The digital space (the most dominant form of information distribution) is filled with messages of rising intolerance against minority communities in India. In most of the cases, these messages are aimed at gaining political advantage. Unaware of this aspect, many innocent Indians fall for the tolerance-intolerance debate. A recent study by Pew Research Center on ‘Religion in India’ reveals some surprising facts which out rightly punctures into the theory of rising intolerance in India. A look at the ease of practicing one’s religion (read minorities) with data to substantiate it, would help in understanding the true beautiful composite culture of India.
91% of Muslims in India say that religion is very important in their lives, two-thirds (66%) say they pray at least once a day, and seven-in-ten say they attend mosque at least once a week – with even higher attendance among Muslim men (93%). Muslims in India are somewhat more likely than those elsewhere in South Asia including Muslim majority nations like Pakistan and Bangladesh to say that they regularly worship at a mosque (70% in India vs. 59% in Pakistan and 53% in Bangladesh), with the difference mainly driven by the share of women who attend. This data clearly shows that Muslims in India have no problem in going to mosques which on the other hand shows that barring a few, majority of the Muslims face no hurdles in practicing their faith.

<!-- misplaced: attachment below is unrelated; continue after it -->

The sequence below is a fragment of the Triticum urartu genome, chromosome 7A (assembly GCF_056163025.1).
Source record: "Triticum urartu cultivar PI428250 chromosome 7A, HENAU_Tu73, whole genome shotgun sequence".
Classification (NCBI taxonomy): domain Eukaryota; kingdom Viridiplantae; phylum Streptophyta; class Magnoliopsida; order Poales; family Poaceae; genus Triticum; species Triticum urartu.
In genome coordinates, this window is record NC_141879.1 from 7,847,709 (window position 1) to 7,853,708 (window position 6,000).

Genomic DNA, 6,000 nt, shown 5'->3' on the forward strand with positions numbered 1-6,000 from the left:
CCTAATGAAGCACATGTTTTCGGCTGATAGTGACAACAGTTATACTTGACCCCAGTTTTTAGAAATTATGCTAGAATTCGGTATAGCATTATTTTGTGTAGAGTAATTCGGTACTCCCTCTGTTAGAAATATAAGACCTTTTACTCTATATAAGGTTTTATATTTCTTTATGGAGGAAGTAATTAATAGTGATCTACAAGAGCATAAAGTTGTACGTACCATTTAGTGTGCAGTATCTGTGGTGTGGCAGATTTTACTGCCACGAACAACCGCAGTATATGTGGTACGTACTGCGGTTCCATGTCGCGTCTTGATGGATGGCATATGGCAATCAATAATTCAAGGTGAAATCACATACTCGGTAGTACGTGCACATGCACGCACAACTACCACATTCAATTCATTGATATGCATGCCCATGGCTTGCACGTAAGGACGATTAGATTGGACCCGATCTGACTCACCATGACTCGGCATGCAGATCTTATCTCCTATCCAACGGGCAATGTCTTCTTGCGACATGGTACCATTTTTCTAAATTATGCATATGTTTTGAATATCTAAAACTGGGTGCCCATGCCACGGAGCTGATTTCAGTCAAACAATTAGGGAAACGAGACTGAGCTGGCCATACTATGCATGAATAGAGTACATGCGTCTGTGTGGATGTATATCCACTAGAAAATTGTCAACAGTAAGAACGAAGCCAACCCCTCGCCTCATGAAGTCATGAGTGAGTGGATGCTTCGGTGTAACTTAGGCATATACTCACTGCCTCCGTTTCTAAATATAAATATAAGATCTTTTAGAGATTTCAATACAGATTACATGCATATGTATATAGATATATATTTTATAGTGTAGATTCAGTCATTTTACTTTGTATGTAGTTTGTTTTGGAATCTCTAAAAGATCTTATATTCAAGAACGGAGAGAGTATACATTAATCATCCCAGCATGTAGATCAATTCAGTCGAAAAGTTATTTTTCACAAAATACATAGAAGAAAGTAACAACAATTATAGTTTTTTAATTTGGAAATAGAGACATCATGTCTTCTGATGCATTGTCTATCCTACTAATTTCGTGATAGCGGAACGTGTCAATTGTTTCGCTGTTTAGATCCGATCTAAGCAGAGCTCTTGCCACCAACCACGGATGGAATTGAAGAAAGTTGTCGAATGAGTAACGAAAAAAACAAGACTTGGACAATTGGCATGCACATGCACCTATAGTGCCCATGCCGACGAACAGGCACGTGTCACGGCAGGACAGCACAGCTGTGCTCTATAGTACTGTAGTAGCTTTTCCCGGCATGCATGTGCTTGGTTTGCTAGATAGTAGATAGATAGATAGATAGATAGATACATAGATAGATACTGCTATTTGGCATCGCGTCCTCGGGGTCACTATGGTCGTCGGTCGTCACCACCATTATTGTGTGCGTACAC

Based on the same Pew research a similar fact (backed by data) has been revealed about Sikhs: another major religious minority in India. Sikhs do not see evidence of widespread discrimination against their community – just 14% say Sikhs face discrimination in India. This means that more than 85% of the Sikhs are free to practice their faith and live freely in India. Sikhs also are overwhelmingly proud of their Indian identity. A near-universal share of Sikhs say they are very proud to be Indian (95%), and the vast majority (70%) say a person who disrespects India cannot be a Sikh.
Any opinion backed by facts can easily counter popular myths. Data provided by Pew Research centre and a casual look at day to day affairs in our surroundings tells us that Indians generally see high levels of religious freedom in their country. Overwhelming majorities of people in each major religious group, as well as in the overall public, say they are “very free” to practice their religion. This shows that putting too much faith in unverified news (especially forwarded over social media) may do more harm than good to the noble citizens of this country. It is high time to put the ball in the right place.